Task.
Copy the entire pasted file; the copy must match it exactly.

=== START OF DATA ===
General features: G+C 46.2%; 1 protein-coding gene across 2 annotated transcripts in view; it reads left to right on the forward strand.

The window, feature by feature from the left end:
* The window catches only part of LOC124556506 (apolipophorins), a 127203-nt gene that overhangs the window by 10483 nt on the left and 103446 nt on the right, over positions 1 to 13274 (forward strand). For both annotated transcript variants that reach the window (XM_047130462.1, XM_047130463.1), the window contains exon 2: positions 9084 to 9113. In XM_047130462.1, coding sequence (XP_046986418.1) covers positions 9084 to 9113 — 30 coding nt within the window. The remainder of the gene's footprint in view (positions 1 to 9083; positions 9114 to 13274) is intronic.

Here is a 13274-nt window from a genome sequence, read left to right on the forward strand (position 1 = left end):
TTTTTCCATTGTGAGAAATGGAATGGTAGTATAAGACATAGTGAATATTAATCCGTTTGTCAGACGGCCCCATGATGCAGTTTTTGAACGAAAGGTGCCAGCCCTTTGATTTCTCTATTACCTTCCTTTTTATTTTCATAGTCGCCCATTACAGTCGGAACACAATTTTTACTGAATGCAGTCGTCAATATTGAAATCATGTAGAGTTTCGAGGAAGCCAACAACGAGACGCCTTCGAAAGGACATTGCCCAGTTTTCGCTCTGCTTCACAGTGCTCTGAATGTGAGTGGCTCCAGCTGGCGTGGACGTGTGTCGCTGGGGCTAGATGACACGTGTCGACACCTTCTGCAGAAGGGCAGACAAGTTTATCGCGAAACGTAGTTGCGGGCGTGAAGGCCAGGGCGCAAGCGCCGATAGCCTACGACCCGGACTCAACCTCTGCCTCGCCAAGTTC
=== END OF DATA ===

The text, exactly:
General features: G+C 46.2%; 1 protein-coding gene across 2 annotated transcripts in view; it reads left to right on the forward strand.

The window, feature by feature from the left end:
* The window catches only part of LOC124556506 (apolipophorins), a 127203-nt gene that overhangs the window by 10483 nt on the left and 103446 nt on the right, over positions 1 to 13274 (forward strand). For both annotated transcript variants that reach the window (XM_047130462.1, XM_047130463.1), the window contains exon 2: positions 9084 to 9113. In XM_047130462.1, coding sequence (XP_046986418.1) covers positions 9084 to 9113 — 30 coding nt within the window. The remainder of the gene's footprint in view (positions 1 to 9083; positions 9114 to 13274) is intronic.

Here is a 13274-nt window from a genome sequence, read left to right on the forward strand (position 1 = left end):
TTTTTCCATTGTGAGAAATGGAATGGTAGTATAAGACATAGTGAATATTAATCCGTTTGTCAGACGGCCCCATGATGCAGTTTTTGAACGAAAGGTGCCAGCCCTTTGATTTCTCTATTACCTTCCTTTTTATTTTCATAGTCGCCCATTACAGTCGGAACACAATTTTTACTGAATGCAGTCGTCAATATTGAAATCATGTAGAGTTTCGAGGAAGCCAACAACGAGACGCCTTCGAAAGGACATTGCCCAGTTTTCGCTCTGCTTCACAGTGCTCTGAATGTGAGTGGCTCCAGCTGGCGTGGACGTGTGTCGCTGGGGCTAGATGACACGTGTCGACACCTTCTGCAGAAGGGCAGACAAGTTTATCGCGAAACGTAGTTGCGGGCGTGAAGGCCAGGGCGCAAGCGCCGATAGCCTACGACCCGGACTCAACCTCTGCCTCGCCAAGTTC